Summary by Michelle Hobbs, Bexar County Master Gardener
On Saturday, September 23rd at Milberger’s Landscaping and Nursery, David Rodriguez, Horticulturist, Texas A&M AgriLife Extension Service gave Part 2 of a presentation on growing a fall vegetable garden.
David covered the basics that are necessary for gardening success which can be reviewed here and focused on the vegetables that can be grown as we move towards the cooler temperatures of fall and hopefully more rain.
While we still have warm weather vegetables in the garden, it can be a bit of a challenge to find space for our cool weather vegetables. The cool weather vegetables include the cabbage family (cabbage, broccoli, cauliflower, kale, etc.), leafy green plants (lettuces, spinach, Asian greens, etc.), and root crops (carrots, beets, turnips, etc.). These plants thrive in the cooler temperatures of fall. Most can tolerate 4-6 hours of sunlight, but more sunlight is still better.
Here are some tips and information about some of the vegetables that we can grow in the fall:
It is inevitable that cabbage, broccoli, and cauliflower will end up with caterpillar damage unless preventative spray* is used. Affected plants will have small round holes in the leaves. This can be prevented by using two different products after planting, one each week for three weeks to prevent damage to the leaves, according to the following treatment schedule:
Week 1: Thoroughly spray leaves in the morning or evening with a product that contains liquid BT (Bacillus Thuringiensis).
Week 2: Thoroughly spray leaves with a product that contains Spinosad. This should be sprayed in the evening after the bees have left the garden as it can adversely affect these important pollinators.
Week 3: Repeat Week 1.
After the first 3 weeks, you may change to treating every 10 days alternating between the two products.
*Add a surfactant (such as a couple of drops of liquid soap) to the preventative spray mix to help the spray adhere to the leaves.
When planting broccoli, cauliflower, and cabbage, if you notice a purple stem (see photo) above the dirt level you can plant at the depth of the top of the purple area. All other plants should be planted at the same level in the garden as they appear in the pot.
For most of the members of the cabbage family (cauliflower, cabbage, broccoli) you will use plant transplants versus seeds. If you plant by the beginning of October, you should be able to harvest by Thanksgiving. Wait 30 days (around November 1) to plant a new crop so you may be able to harvest by Christmas.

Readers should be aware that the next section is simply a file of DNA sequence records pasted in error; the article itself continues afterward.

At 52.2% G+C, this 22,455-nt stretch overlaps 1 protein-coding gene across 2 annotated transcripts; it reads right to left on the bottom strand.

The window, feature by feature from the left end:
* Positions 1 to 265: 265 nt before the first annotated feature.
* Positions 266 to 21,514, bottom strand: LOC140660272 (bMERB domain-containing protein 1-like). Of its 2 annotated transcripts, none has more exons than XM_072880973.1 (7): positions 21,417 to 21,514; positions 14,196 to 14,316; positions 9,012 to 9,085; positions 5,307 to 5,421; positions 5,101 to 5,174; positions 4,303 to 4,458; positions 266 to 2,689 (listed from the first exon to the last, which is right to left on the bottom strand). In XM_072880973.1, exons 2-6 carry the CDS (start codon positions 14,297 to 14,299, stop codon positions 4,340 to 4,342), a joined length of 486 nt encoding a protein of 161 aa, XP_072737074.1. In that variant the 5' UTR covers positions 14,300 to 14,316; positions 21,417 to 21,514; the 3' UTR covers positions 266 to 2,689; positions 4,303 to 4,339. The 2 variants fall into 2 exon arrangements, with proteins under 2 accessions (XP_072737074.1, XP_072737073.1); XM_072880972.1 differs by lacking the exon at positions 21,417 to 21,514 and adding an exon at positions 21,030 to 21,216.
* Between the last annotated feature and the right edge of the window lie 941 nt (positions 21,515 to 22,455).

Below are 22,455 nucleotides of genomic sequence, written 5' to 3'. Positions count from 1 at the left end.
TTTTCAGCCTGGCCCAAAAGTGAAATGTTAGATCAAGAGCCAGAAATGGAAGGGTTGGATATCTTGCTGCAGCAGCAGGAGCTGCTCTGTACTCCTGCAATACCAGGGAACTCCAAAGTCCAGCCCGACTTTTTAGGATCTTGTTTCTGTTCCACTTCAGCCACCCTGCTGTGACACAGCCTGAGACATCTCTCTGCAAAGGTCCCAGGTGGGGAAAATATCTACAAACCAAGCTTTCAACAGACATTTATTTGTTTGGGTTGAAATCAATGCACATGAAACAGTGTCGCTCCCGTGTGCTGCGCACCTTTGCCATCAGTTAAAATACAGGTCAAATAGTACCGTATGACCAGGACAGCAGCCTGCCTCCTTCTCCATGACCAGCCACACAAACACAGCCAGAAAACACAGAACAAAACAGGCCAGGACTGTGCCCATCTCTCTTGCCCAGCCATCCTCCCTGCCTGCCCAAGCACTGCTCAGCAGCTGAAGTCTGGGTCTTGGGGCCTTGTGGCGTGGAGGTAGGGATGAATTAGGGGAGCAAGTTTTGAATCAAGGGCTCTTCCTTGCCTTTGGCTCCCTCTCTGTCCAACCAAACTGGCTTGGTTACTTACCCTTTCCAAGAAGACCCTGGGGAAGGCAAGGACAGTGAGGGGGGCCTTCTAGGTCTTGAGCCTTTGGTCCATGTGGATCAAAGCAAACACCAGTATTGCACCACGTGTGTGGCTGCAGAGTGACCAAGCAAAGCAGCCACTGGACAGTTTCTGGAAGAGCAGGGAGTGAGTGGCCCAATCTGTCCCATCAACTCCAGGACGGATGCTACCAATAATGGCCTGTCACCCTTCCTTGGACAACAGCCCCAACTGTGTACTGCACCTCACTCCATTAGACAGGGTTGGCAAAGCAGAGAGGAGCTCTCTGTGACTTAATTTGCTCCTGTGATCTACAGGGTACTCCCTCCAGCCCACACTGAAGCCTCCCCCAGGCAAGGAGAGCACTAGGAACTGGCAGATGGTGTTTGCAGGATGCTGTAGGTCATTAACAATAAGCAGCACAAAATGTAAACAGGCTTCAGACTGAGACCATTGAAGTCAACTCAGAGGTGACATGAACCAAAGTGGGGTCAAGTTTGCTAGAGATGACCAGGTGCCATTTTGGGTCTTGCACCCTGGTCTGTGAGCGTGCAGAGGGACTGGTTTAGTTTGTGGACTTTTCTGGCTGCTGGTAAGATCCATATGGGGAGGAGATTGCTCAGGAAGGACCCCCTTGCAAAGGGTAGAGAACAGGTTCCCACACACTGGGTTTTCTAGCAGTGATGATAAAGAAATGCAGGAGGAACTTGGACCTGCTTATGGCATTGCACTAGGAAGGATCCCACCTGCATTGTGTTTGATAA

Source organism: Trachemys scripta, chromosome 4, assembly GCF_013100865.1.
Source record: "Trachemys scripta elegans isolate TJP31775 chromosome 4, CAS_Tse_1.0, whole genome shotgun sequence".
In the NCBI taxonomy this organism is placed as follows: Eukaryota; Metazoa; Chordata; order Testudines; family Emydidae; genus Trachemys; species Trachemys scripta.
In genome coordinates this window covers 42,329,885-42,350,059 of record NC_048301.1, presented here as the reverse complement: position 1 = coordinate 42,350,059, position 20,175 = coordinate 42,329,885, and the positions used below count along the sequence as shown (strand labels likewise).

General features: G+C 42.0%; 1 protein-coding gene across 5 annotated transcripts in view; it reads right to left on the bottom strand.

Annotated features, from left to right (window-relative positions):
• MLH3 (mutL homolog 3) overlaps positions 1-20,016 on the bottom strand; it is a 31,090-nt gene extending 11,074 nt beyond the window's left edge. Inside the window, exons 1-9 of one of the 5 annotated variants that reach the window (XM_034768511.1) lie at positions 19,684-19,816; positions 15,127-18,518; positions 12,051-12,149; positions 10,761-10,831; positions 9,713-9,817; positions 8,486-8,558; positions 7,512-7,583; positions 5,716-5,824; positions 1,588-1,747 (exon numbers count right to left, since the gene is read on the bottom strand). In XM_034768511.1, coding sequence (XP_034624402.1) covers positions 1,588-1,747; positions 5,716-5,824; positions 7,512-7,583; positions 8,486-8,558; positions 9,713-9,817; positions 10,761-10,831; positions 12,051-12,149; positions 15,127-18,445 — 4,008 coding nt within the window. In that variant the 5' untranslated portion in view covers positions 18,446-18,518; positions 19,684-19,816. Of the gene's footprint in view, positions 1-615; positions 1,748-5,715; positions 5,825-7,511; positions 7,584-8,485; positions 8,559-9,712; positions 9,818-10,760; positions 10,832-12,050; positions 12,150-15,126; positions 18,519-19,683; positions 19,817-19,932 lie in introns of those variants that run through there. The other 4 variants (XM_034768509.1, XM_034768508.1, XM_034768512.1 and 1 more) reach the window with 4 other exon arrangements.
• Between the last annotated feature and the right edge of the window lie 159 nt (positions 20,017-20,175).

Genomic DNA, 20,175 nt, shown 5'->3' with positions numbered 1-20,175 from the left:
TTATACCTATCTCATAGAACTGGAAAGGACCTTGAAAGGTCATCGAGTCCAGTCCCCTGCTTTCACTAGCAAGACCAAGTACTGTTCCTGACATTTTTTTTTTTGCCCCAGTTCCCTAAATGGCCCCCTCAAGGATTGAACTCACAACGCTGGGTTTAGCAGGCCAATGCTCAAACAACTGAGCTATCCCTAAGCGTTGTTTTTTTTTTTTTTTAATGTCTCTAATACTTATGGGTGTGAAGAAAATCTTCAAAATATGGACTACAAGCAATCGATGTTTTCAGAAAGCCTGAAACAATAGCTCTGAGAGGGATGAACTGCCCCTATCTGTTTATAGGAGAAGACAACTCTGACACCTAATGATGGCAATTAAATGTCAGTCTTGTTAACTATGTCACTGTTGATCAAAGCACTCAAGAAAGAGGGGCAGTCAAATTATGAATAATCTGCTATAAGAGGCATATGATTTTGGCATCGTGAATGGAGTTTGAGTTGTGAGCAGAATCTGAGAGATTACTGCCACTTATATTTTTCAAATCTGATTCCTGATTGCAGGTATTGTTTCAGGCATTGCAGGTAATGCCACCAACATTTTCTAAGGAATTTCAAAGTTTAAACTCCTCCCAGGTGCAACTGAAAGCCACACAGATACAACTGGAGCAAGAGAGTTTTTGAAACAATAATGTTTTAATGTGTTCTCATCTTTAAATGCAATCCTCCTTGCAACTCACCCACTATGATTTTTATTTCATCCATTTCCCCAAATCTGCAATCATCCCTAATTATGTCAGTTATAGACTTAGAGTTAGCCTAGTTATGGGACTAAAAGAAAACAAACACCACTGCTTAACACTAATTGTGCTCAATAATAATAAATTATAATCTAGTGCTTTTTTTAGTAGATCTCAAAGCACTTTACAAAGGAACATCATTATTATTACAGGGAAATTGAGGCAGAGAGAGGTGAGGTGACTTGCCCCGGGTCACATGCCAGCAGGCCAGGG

When growing broccoli and after harvesting the main head, you can use extra fertilizer to encourage additional side shoots that will be available for a later harvest.
Root Crops and Leafy Greens
Wait to plant your root crops and leafy greens until October when the weather is cooler. These should be direct-seeded, but consider purchasing your seeds now to get the best availability. The cooler temperatures aid in germination. Root crops require very loose soil that is crumbly to leave little resistance for the underground growth. Spacing is important for root crops. For carrots, look for shorter variety carrots unless you have plenty of soil depth.
Onions can be started by direct-seed now, or you can pre-order onion sets from Dixondale Farms (located in Carrizo Springs, Texas) to plant around January. Dixondale Farms supplies approximately 90% of the onions in the US. The key for onion success is to make sure you grow short-day or neutral onions. Ensure proper fertilization and growing conditions to try to maximize the number of leaves grown as each leave equals a ring on the onion.
Strawberry plants can be planted now until November 1. There are several pests, such as pill bugs, that can ruin your strawberries. It is important to use Sluggo Plus to deter these pests. You will also want to use straw underneath the plants for the growing strawberries to rest on.
Peas can be planted via seeds in January. Some people also plant peas in November. This includes sugar snap, English, and snow peas. Seeds should be pre-soaked for approximately 2 hours prior to planting.
The varieties of peas that grow on a trellis tend to grow better in San Antonio than the bush types. Consider covering your peas with an insulating fabric (called n-sulate or grow-web) to help your peas survive frosts and the winds that occur during this time. English peas are highly susceptible to powdery mildew so it important to preventively treat the plants with a fungicide (containing Daconil) during times of wet weather and humid conditions.
Some fall vegetable seeds tend to be very small. These small seeds make it even more important to have very well-prepared soil that is moist prior to adding the seeds.
Make very shallow furrows to plant your seeds, and consider purchasing a seeder that has a small tip that can assist with spacing. Don’t start direct watering until the seed germinates as they are so small and easily disturbed.
Once the seedlings emerge, gently water on the sides of the new plants since they are fragile. Once germinated, you will likely need to do some thinning. You will want to cut the extras instead of pulling so you don’t disturb the other plant roots.
Fall is a great time of year to plant. Consider experimenting and growing some new or different varieties of vegetables this year. Happy planting!
Helpful resources suggested by David Rodriguez:
Dr. Sam Cotner “The Texas Vegetable Book”
Aggie Horticulture: Texas Home Vegetable Gardening Guide
Youtube.com: MyExtension 210
Photos by author